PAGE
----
16. RBPP, SBPP (V. Paxson) • Sender Based Packet Pair (SBPP) measures the roundtrip time at the sender. It has the problem of ACK compression. • Receiver Based Packet Pair (RBPP) measures the arrival time at the receiver and is more accurate than SBPP. • Time compression is detected when the difference between the transmission time of two packets is greater than the difference between their arrival times (RBPP) or their round trip times (SBPP).

  17. PBM (V. Paxson) • Form estimates for a range of packet bunch sizes and allow for multiple bottleneck values. • Different bunch sizes can accommodate limited receiver clock resolutions and possibility of multiple channels. • Bottleneck estimate is formed by clustering bandwidth estimates.

  18. Pathchar (V. Jacobson) • Able to measure the bandwidth of every link on a path. • It is slow and can consume tremendous amounts of network bandwidth. • Not scalable: sends 10 MB of data for a 10-hop measurement regardless of the bandwidth of the route.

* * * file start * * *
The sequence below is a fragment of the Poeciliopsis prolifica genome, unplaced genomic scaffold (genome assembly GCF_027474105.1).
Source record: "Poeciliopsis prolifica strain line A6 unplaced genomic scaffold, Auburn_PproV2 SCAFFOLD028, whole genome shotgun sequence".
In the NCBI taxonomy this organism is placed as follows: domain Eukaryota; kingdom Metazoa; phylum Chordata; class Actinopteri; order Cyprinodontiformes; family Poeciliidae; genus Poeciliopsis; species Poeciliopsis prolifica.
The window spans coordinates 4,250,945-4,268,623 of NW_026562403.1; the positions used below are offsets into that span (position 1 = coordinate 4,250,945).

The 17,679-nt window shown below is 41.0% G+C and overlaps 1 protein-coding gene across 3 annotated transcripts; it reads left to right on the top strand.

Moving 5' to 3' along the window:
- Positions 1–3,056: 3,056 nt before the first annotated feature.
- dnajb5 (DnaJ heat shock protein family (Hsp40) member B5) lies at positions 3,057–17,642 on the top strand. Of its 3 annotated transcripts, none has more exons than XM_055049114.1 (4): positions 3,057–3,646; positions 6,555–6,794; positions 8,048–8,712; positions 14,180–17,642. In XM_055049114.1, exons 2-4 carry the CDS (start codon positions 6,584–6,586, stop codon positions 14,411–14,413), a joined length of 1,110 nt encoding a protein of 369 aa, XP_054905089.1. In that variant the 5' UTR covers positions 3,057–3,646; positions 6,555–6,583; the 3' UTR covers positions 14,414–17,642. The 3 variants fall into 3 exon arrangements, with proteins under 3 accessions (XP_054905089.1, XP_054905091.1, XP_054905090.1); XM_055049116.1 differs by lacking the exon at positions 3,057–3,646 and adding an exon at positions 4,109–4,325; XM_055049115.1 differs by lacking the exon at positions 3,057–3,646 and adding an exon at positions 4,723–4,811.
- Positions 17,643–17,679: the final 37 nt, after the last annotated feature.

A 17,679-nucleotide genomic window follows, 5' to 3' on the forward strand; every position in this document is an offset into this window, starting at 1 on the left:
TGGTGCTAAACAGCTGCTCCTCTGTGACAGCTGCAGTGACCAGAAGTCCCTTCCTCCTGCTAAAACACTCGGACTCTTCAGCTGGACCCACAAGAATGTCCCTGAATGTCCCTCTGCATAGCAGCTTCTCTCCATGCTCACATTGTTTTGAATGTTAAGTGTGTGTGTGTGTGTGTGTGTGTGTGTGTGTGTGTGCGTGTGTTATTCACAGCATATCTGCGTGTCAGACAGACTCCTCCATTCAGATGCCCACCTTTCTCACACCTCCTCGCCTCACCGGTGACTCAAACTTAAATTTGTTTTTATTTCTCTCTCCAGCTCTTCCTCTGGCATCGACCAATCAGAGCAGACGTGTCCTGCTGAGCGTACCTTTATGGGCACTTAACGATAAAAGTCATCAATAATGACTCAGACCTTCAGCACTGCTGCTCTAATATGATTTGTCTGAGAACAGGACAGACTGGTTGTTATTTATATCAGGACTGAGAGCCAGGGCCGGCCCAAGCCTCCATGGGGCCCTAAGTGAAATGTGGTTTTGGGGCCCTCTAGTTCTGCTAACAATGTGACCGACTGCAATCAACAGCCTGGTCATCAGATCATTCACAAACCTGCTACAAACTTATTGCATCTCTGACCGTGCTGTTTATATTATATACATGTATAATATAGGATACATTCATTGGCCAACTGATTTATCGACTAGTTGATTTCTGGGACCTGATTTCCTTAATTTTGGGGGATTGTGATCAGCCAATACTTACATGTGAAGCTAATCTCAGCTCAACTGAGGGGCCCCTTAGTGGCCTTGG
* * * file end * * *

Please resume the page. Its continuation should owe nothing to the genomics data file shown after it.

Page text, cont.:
19. Problems with current Packet Pair Algorithms • Lack statistical robustness: Use of heuristics such as histogram or error intervals. • Do not use existing traffic: Send probe packets for measurements instead of using existing traffic. • Do not give a timely estimate: Estimate is calculated after series of probe packets or after a large sample. • Do not work on all traffic: Use of heuristics to handle small packets. • Lack flexibility to bandwidth changes.

  20. Improvements to Packet Pair(Lai and Baker) • Passive packet pair implementation which uses existing network traffic. • Gradual algorithm which gives bandwidth estimate for every packet that arrives. A limited window of past packets is used to calculate bandwidth and to detect bandwidth changes. • Filtering is done by using a kernel density instead of heuristics or histograms.